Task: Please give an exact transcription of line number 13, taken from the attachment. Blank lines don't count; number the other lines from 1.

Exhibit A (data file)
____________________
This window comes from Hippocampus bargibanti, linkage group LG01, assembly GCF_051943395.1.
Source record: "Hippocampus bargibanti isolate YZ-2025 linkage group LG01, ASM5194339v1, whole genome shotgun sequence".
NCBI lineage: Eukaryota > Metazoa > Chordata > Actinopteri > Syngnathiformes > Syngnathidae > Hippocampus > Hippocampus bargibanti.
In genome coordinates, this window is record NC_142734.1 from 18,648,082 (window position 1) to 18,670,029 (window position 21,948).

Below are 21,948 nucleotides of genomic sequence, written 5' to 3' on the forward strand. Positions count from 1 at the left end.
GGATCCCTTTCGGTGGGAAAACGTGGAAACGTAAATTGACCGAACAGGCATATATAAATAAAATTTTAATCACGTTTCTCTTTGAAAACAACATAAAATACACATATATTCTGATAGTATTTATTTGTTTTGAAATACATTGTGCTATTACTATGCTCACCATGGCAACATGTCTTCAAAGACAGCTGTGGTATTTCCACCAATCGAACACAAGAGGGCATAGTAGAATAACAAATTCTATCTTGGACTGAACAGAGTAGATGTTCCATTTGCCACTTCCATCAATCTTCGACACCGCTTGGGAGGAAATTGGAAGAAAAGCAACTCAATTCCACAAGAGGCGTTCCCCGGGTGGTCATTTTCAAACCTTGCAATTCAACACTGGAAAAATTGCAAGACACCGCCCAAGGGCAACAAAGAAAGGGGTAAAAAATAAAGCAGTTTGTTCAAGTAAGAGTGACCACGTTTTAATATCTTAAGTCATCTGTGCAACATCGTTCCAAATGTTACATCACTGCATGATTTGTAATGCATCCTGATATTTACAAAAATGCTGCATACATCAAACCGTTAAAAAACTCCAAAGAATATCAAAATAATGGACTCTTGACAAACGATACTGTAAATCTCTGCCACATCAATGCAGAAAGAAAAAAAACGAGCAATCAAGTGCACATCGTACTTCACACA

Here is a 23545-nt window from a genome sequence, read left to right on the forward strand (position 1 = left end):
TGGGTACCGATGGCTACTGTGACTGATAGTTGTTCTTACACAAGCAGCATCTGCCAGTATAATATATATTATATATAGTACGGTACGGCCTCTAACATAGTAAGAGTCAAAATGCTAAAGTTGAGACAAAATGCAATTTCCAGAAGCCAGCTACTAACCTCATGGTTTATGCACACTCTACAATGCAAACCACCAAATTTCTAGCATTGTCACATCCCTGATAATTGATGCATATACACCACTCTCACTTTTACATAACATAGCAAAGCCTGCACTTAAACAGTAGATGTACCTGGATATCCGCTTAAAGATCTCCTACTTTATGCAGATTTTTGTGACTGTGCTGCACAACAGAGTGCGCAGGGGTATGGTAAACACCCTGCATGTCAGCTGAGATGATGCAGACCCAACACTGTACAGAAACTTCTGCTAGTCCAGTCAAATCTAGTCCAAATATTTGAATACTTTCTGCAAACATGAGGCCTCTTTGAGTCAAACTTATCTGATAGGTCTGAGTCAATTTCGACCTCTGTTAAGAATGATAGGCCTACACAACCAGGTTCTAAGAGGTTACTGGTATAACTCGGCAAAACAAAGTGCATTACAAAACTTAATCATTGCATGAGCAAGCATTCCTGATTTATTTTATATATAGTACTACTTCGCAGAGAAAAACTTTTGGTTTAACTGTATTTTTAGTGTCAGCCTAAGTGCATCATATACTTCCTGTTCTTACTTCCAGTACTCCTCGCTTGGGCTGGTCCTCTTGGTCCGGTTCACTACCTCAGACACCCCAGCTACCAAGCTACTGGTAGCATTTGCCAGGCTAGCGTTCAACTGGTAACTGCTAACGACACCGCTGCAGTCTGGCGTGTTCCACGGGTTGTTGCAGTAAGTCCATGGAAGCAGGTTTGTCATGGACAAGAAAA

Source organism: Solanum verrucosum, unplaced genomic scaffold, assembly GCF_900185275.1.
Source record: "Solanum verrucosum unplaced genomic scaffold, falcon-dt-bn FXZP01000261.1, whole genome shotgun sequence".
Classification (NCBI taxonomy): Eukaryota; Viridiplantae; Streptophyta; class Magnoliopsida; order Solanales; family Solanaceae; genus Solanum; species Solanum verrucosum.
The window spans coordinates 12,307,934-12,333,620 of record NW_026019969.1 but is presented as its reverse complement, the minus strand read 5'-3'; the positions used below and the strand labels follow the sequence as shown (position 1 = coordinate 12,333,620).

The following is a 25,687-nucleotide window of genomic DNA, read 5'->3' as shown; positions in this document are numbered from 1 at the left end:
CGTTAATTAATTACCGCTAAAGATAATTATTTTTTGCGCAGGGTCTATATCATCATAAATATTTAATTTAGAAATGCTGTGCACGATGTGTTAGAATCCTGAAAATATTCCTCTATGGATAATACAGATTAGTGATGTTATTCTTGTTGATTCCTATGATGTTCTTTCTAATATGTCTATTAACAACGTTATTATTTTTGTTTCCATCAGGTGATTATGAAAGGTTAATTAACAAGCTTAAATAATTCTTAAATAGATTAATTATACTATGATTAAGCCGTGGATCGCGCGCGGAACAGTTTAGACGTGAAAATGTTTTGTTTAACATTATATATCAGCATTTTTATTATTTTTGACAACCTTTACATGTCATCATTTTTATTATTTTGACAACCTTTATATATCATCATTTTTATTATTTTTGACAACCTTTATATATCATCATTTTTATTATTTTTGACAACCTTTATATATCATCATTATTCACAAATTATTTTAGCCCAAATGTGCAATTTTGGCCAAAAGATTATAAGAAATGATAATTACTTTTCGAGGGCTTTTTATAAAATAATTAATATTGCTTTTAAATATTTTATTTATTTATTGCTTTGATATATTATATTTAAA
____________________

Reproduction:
The following is a 25,687-nucleotide window of genomic DNA, read 5'->3' as shown; positions in this document are numbered from 1 at the left end: